Of course, the same passage can contain at the same time several Semitisms mixed together, the conclusive force of which becomes more pronounced. Let us take a single example:
Matthew 23:25 . . . and so you will draw down on yourselves the blood of every just man (= justs) that has been shed on earth from the blood of Abel the just to the blood of Zachariah, son of Barachiah, whom you murdered between the Temple and the Altar.
Luke 11:50-51 … in order that there be demanded the blood of all the prophets poured out since the creation of the world to this generation, since the blood of Abel up to the blood of Zachariah, who had been murdered between the Altar and the House.
This passage contains two Semitisms of vocabulary (both of them in Luke): to demand the blood of someone means to hold him responsible for a murder and House refers to Temple. This passage contains (also in Luke) a Semitism of transmission: NQY: innocent, just (or, in the plural, NQYYM, as in Jeremiah 19:4) has been confused in Luke with NBY ’ (prophet), which can be written NBY in the spelling of Qumran. This necessitated the altering of the sentence to obtain: the blood of all the prophets. But why compare, in this fashion, the murder of this Zachariah, committed around the year 790 before Jesus Christ, with the murder of Abel committed at the very beginning of the world? One is actually at the beginning of a series, the other is far from being at the end of a series! It is because the murder of this Zachariah in the precincts of the Temple is reported toward the end of the second book of Chronicles, which is the final book of the Hebrew Bible but which is not the last book in the Greek Bible of the Septuagint. In Hebrew this means from the first page of the Bible to the last, but in Greek this no longer signifies anything (and actually for a long time commentators had no understanding of it). Behold, moreover, a Semitism of composition, at one and the same time in Matthew and in Luke! Who would dare to say that this passage had been composed in Greek by Matthew, or Luke, or anyone?
Carmignac, Jean. 1987. The Birth of the Synoptic Gospels. Translated by Michael J. Wrenn. Chicago, Ill: Franciscan Pr. p. 39
For Jean Carmignac, the evidence that the original language of the Gospels of Mark and Matthew and documents used by Luke was Hebrew makes his hypothesis secure.
In order to contradict this conclusion, it would be necessary to provide satisfactory explanations, valid in Greek, for all the cases that have been mentioned. (p. 40)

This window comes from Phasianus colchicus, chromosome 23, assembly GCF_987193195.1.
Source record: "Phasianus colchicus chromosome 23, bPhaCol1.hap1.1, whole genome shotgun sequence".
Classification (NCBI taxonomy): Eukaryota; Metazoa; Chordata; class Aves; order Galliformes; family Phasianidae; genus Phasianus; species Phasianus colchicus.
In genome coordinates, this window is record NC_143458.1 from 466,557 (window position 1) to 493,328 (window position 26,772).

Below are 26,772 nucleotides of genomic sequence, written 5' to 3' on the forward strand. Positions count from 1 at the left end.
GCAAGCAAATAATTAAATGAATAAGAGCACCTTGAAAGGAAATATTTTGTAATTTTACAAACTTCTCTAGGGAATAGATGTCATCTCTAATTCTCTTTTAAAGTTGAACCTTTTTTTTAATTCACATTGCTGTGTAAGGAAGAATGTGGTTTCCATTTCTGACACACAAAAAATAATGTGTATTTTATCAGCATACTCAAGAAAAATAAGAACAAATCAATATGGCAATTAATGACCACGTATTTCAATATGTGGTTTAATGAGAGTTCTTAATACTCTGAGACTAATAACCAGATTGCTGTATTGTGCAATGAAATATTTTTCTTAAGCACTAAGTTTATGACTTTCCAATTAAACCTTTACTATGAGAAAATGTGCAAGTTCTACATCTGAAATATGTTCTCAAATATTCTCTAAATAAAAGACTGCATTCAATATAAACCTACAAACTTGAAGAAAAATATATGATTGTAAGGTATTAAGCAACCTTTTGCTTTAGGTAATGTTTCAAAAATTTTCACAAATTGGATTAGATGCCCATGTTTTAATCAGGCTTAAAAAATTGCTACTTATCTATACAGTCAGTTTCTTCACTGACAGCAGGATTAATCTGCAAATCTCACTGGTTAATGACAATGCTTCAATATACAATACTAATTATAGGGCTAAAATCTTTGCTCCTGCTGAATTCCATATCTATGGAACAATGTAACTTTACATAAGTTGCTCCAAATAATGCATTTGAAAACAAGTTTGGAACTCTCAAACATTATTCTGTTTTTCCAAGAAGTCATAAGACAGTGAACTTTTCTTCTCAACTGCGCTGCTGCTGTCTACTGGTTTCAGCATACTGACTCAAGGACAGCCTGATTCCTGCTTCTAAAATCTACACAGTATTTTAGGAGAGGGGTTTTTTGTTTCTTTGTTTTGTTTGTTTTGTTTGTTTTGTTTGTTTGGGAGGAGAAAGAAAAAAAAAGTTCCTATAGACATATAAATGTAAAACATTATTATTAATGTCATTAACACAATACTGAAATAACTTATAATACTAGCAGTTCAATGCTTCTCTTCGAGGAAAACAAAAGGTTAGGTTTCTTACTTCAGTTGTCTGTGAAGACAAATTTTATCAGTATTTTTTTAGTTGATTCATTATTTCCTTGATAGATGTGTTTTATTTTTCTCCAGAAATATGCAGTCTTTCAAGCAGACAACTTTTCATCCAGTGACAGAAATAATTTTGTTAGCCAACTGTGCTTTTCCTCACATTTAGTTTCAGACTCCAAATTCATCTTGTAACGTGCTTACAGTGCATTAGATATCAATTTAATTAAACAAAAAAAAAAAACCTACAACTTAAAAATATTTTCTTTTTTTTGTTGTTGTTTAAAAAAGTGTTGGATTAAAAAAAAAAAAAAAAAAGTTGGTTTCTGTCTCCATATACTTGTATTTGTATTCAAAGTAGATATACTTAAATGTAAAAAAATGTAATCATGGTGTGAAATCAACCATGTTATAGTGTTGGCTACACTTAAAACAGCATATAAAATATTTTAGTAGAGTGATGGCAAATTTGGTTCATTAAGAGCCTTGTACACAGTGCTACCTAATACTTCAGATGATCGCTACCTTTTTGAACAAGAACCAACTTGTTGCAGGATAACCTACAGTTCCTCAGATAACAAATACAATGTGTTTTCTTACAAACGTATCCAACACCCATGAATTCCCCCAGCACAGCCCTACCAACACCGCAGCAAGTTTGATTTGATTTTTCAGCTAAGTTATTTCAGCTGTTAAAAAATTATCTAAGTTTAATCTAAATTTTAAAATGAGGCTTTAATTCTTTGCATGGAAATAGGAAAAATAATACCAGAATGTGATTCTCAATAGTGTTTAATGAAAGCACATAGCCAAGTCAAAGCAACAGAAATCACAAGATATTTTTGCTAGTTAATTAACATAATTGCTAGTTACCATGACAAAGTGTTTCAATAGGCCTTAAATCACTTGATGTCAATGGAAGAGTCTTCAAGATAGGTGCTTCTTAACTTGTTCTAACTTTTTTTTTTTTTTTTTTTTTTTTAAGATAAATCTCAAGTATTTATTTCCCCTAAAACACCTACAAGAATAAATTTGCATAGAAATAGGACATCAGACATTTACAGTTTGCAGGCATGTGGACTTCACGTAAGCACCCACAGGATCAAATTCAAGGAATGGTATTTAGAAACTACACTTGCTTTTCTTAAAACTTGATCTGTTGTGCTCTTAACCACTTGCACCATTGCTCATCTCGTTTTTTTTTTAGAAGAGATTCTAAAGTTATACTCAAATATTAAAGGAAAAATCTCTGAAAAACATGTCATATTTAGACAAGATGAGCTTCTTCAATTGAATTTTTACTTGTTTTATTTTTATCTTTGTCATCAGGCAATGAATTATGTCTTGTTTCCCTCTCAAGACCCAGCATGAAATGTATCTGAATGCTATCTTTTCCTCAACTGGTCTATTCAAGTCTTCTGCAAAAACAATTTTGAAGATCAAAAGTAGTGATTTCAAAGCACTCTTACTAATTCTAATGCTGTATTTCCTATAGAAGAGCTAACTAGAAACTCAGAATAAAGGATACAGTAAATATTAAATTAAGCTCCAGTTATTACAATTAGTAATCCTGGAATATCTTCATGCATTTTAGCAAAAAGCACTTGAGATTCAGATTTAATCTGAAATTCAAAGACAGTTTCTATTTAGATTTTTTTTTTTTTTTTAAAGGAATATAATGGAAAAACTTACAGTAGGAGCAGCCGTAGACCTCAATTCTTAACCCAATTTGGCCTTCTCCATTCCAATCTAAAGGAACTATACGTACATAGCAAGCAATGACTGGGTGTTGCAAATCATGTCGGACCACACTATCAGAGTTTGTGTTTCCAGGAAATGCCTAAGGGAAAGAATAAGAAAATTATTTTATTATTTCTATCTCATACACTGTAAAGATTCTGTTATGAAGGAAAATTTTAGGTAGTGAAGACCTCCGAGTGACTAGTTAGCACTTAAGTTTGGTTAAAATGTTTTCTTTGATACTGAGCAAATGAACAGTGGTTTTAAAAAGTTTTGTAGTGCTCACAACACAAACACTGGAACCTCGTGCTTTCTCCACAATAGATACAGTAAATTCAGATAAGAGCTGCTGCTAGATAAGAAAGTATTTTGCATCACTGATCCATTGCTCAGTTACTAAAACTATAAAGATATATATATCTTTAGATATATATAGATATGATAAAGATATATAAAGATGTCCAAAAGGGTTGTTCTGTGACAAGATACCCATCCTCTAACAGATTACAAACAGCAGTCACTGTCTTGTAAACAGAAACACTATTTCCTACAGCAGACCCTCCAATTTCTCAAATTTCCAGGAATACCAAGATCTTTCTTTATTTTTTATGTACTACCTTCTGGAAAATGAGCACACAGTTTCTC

Arguing a fortiori Carmignac presented only the evidence relating to three of the nine types of Semitisms.
Only the Semitisms of the final three categories (composition, transmission, translation) have been retained in order that no objection could be made regarding either the mother tongue of the authors or their desire to imitate the Septuagint. But even in the first five categories (borrowing, imitation, thought, vocabulary, syntax) and especially in the sixth (style), the abundance of evidence presented goes far beyond any possibility that the author was influenced by his mother tongue or by the prestige of a venerable text. For the Greek of our Gospels testifies to a good knowledge of the language: nouns are correctly declined, the verbs accurately conjugated, and the vocabulary is relatively rich. Our Greek Gospels were not written by semiilliterates; they were written by people who possessed a good solid Greek culture, but who did not express themselves with the independence of a redactor, and who believed themselves obliged to render these precious documents in the most slavish fashion possible. Our Synoptic Gospels are not compositions which were realized in Greek; they are translations made upon the Hebrew (except for the Prologue and the introductions of Luke). And therefore the real authors of Mark and Matthew are their Hebrew redactors. For Luke, the situation is less clear, for we do not know if he himself was the translator or if he relied on the competence of some bilingual collaborator; we cannot be specific about which revisions he inserted into the documents which he found before him. But, in general, these reworkings must have been superficial, as the numerous Semitisms which still exist bear witness. (p. 40)
Carmignac acknowledges that his arguments as set out so briefly for a wide audience will not be enough to persuade specialist scholars. They will want more in-depth technical discussions. No doubt. But till then surely his work makes it difficult to ignore a real possibility of a Hebrew background to the gospels.
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